class DelayedSoundPlayer {
 public:
  // Helps tests interact with DelayedSoundPlayer.
  class TestApi {
   public:
    explicit TestApi(DelayedSoundPlayer* player);
    ~TestApi() = default;

    // Triggers and stops |player_|'s timer and returns true.
    // Does nothing and returns false if the timer wasn't running.
    bool TriggerTimer() WARN_UNUSED_RESULT;
    ...

   private:
    DelayedSoundPlayer* player_;  // Not owned.

    DISALLOW_COPY_AND_ASSIGN(TestApi);
  };

  ...

 private:
  // Used to play a sound after a delay.
  base::OneShotTimer timer_;
  ...
};

// delayed_sound_player.cc:

DelayedSoundPlayer::TestApi::TestApi(DelayedSoundPlayer* player)
    : player_(player) {}

bool DelayedSoundPlayer::TestApi::TriggerTimer() {
  if (!player_->timer_.IsRunning())
    return false;

  // Copy the task to a local variable so we can stop the timer first (in case
  // the task wants to restart the timer).
  base::Closure task = player_->timer_->user_task();
  player_->timer_->Stop();
  task.Run();
  return true;
}

// delayed_sound_player_unittest.cc:

TEST_F(DelayedSoundPlayerTest, Timer) {
  DelayedSoundPlayer player;
  TestApi api(&player);
  ASSERT_TRUE(api.TriggerTimer());
  // Check that a sound was played.
}

This makes the points of interaction between the tests and the code being tested obvious, and makes it less likely that test code will gain brittle dependencies on the internal implementation that make refactorings difficult in the future. Care must still be taken to ensure that the API limits the scope of implementation details that are exposed to tests, however.

Avoiding side effects

Sometimes the class that's being tested does work that needs to be avoided when running as part of a test instead of on a real device -- imagine code that calls ioctl() or reboots the system, for instance.

It can be tempting to add additional logic to the code that's being tested to instruct it to avoid actually doing anything (e.g. a running_on_real_system member), or to mark some methods as virtual and then override them within tests using Google Mock (known as a “partial mock”), but both of these approaches make the code harder to read (“Why is this method virtual? Oh, just for testing”) and make it easy to accidentally overlook dangerous “real” code and execute it within tests.

Instead, try to structure your code so it's easy for tests to inject their own implementations of functionality that can only run on real systems.

Delegate interfaces

If the untestable portion of the code is trivial, it can be moved out of the class and into a delegate interface, which can then be stubbed out in tests. For example, imagine a class that's responsible for rebooting the system:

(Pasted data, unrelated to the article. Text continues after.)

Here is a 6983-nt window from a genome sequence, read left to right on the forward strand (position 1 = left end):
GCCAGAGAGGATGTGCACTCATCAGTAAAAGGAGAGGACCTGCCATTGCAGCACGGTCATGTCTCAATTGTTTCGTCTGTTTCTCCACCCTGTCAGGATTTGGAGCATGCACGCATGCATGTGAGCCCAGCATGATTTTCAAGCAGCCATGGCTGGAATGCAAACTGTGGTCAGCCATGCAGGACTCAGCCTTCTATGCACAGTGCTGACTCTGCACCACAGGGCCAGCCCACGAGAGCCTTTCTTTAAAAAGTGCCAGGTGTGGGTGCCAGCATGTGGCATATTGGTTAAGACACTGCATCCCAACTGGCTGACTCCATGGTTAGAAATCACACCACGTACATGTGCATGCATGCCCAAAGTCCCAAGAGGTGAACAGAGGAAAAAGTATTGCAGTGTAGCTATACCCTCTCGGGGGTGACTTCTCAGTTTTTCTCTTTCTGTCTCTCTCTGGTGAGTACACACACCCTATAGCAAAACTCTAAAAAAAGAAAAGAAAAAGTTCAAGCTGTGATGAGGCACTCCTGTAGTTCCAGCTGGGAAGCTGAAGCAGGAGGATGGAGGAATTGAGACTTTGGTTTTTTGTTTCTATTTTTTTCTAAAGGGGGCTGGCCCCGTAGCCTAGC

// power_manager.h:

class PowerManager {
 public:
  ...
  // Does a bunch of work to prepare for reboot and then reboots the system.
  // Returns false on failure.
  bool Reboot();
  ...
};

Instead of rebooting the system directly, the class can define a nested Delegate interface and ask it to do the actual rebooting:

// power_manager.h:

class PowerManager {
 public:
  // The Delegate interface performs work on behalf of PowerManager.
  class Delegate {
   public:
    virtual ~Delegate() = default;

    // Asks the system to reboot itself. Returns false on failure.
    virtual bool RequestReboot() = 0;
  };

  explicit PowerManager(std::unique_ptr<Delegate> delegate);
  ...

 private:
  std::unique_ptr<Delegate> delegate_;
  ...
};

// power_manager.cc:

PowerManager::PowerManager(std::unique_ptr<Delegate> delegate)
    : delegate_(std::move(delegate) {}

bool PowerManager::Reboot() {
  // Do lots of stuff to prepare to reboot.
  ...
  return delegate_->RequestReboot();
}

In the shipping version of the code, pass a “real” implementation of the delegate:

// main.cc:

namespace {

class RealDelegate : public PowerManager::Delegate {
 public:
  RealDelegate() = default;
  ~RealDelegate() override = default;

  // PowerManager::Delegate:
  bool RequestReboot() override {
    return system("/sbin/reboot") == 0;
  }

 private:
  DISALLOW_COPY_AND_ASSIGN(RealDelegate);
};

}  // namespace

int main(int argc, char** argv) {
  ...
  PowerManager manager(std::make_unique<RealDelegate>());
  ...
}

Inside of the test file, define a stub implementation of Delegate that keeps track of how many times RequestReboot has been called and returns a canned result:

// power_manager_unittest.cc:

namespace {

// Stub implementation of PowerManager::Delegate for testing that just keeps
// track of what has been requested.
class StubDelegate : public PowerManager::Delegate {
 public:
  StubDelegate() = default;
  ~StubDelegate() override = default;